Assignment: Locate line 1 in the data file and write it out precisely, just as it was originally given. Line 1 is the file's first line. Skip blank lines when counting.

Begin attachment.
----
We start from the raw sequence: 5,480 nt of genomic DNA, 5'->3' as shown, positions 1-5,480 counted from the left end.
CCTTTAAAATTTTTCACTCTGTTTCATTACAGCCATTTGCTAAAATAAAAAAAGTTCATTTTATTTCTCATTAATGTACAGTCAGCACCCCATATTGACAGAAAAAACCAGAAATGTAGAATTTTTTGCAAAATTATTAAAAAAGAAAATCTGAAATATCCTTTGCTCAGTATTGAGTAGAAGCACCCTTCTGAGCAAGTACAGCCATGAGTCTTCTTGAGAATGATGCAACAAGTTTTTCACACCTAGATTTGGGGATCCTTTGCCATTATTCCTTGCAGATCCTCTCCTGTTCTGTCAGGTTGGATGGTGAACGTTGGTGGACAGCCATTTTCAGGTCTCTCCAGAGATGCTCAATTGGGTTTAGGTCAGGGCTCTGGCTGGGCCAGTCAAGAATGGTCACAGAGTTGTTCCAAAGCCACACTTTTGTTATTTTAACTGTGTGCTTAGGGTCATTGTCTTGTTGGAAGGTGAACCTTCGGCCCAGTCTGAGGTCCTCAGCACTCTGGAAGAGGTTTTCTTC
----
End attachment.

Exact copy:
We start from the raw sequence: 5,480 nt of genomic DNA, 5'->3' as shown, positions 1-5,480 counted from the left end.